Mar 24, 2011

"crap" and other fine english words.

So, in one of the most random occurrences of the century, one of my dear Chi.nese friends that I have known for 2 years happens to be my listening teacher this semester.

I know, weird.

We have turned around what could have been a super awkward experience into a super fun one. She is a student at my university and was hired on as a teacher to the foreign students as a part time job. Just by happen-chance, my class ended up being one of her 4 classes. It's cool though because we have been able to grow even closer and we get to have lunches together twice a week when I have her class, Mondays and Thursdays.

Today a trio of us were having lunch and Tingting (my friend/teacher) told me a story.

Last week in class, Tingting taught us some Chin.ese slang, "da jiang you," or "add soy sauce." This is used to express that something doesn't have to do with you or something you don't care about.

In class a few people were not understanding Ting's explanation in Chin.ese. So I hollered out, "it means you don't give a crap."

"Ohhhhhhh," people sighed in understanding. And then class moved on.

Well, apparently, Ting decided to teach the same slang phrase to another class and they weren't understanding her either. She said in English, "it means you don't give a crap," and the class uproared in laughter (remember, one class is made up of dozens of countries - most of whom English is not their first language, so they are learning their 3rd or 4th language using their 2nd or 3rd language - crazy).

She asked them why the strong response and someone translated "I don't give a crap," back into Chin.ese for her...but instead, they translated it as, "I don't give a shi*t."

She was stunned that she had said this in class, and then was stunned that I had said this in class! Today she wanted to ask me what the difference between "crap" and "sh*t" is and if it is ok for girls to say, "crap."

My friend and I explained that "crap" is not really a nice word. But, if you are around friends and have a good relationship with them, it is not offensive. It is not something to say to your boss, grandparents, or teachers, but it is ok among friends in the right context.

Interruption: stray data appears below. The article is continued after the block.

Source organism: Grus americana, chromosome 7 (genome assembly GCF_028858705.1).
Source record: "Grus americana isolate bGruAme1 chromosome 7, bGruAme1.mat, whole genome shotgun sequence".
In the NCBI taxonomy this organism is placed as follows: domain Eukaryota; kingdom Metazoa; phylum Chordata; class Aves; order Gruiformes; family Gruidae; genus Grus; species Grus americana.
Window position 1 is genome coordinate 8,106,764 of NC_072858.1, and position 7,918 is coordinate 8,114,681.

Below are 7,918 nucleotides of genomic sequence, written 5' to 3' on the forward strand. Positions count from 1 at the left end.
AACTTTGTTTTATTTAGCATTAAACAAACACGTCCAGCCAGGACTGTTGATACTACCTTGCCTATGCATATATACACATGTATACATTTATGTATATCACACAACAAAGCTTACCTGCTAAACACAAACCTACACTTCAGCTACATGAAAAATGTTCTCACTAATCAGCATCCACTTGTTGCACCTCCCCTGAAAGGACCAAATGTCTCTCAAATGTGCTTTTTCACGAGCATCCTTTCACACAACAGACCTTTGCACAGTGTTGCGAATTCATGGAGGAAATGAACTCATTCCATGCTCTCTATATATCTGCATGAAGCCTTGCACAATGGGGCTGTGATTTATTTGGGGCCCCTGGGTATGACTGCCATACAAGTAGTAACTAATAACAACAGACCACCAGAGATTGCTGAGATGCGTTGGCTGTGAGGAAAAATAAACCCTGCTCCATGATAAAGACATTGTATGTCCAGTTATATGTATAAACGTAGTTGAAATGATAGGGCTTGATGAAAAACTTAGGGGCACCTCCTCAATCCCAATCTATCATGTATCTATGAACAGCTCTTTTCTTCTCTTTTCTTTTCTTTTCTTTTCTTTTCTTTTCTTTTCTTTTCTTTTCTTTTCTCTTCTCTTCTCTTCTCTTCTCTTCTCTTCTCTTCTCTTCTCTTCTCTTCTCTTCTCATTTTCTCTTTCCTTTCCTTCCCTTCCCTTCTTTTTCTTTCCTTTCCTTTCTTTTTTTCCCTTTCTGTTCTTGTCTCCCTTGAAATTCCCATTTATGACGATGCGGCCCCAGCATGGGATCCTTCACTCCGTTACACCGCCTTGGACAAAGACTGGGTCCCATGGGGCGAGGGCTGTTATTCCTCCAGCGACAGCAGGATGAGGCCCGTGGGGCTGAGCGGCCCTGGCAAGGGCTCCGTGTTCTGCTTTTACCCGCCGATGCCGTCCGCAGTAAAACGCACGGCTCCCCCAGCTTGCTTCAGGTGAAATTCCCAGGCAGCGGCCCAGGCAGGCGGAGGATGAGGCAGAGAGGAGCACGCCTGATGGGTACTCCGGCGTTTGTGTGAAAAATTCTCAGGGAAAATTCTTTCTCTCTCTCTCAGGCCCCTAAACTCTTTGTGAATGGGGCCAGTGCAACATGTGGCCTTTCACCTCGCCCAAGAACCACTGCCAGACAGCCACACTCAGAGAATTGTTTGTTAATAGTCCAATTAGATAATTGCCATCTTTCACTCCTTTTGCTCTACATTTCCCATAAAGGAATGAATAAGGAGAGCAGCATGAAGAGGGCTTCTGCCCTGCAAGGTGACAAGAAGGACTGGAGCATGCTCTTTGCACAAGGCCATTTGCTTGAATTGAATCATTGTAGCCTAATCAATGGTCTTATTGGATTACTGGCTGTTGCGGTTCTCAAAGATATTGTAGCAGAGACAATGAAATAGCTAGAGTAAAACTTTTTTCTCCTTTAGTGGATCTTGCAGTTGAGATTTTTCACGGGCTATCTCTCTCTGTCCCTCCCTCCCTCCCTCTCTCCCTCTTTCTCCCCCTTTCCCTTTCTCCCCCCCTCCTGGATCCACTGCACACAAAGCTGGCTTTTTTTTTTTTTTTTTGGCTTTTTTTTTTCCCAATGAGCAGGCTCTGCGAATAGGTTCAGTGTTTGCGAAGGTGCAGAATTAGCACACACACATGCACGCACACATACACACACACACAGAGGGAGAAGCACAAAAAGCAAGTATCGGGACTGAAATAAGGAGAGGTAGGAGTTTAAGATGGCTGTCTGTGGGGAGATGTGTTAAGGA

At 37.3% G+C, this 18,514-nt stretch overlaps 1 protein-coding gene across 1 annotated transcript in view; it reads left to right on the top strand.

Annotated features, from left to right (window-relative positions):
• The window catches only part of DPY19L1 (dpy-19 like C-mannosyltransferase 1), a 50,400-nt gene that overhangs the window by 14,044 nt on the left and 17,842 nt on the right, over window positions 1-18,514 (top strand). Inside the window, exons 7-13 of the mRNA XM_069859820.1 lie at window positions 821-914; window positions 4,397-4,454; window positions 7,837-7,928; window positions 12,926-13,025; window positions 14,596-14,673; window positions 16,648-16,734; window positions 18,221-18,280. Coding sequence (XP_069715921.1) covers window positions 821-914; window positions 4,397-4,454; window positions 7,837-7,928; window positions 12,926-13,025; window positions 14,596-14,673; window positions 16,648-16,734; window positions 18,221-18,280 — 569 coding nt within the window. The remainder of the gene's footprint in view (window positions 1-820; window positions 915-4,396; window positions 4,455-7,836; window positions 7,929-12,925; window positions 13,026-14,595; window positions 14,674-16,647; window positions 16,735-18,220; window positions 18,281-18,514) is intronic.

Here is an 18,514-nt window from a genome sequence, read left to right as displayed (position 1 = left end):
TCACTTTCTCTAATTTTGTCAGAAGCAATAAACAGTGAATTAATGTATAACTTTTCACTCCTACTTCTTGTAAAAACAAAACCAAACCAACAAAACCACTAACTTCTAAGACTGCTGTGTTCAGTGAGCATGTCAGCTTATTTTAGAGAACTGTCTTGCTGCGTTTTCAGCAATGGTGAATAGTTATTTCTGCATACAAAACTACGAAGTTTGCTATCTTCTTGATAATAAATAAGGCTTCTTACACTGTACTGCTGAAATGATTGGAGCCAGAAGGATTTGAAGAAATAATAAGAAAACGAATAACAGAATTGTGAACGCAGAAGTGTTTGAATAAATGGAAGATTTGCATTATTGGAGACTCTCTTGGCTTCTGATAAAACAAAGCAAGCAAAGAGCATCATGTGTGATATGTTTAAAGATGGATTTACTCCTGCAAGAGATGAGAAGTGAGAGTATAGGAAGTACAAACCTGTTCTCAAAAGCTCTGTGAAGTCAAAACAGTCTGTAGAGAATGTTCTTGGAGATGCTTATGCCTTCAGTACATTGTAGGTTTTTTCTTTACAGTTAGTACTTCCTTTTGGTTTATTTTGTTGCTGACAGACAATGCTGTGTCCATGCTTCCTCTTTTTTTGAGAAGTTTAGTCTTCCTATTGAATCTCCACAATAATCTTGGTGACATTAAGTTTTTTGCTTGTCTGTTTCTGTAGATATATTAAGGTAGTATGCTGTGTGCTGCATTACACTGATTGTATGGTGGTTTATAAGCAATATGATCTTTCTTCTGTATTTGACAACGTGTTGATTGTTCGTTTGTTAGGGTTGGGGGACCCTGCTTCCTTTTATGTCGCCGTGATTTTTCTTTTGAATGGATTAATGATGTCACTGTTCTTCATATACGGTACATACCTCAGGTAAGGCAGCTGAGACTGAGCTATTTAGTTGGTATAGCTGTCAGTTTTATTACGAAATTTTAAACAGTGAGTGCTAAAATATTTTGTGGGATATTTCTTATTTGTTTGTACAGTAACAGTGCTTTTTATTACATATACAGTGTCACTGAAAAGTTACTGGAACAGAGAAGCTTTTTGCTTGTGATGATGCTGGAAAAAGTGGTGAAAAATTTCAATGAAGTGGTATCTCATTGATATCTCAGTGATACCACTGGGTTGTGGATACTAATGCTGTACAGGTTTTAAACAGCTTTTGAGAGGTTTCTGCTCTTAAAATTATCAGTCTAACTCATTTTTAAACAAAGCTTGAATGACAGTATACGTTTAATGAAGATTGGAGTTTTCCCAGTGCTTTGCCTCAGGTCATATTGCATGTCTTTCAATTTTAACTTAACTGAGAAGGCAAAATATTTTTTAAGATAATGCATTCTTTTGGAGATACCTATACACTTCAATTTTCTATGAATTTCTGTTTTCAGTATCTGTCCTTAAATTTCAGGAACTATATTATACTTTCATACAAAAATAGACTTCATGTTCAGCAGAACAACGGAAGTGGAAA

Translations are funny. One sentence got translated a few too many times and ended up with a different meaning than intended.

I love Ting. We have so much fun learning slang. This week I've taught her, "cutie-patootie," "skanky," and "peace-out." ("skanky," came from when we were trying to figure out another person in the cafeteria was from what Asian country. I said I thought she was Chi.nese, but Ting said she was wearing too few clothes to be Chi.nese, she must be Thai. "True, I responded, she does look too skanky to be Chin.ese." And thus a new vocabulary word was born.

In other news:

The upcoming graduates are marching around campus taking pictures in their robes. I can't help but think to myself, "3 more years Jessica and that is you...just 3 more and you get that cool robe...just three more and they'll be calling you doctor..."

Three more years.

That's a whole lot of time for new vocabulary words. ;)

walk slow. xoxo.

1 comment:

JGrine said...

hahaha Dr. Griner.

remember that time mom let you measure pepper for a recipe, and we couldn't eat it because it was so potent from your wrong measurements....hahahahaha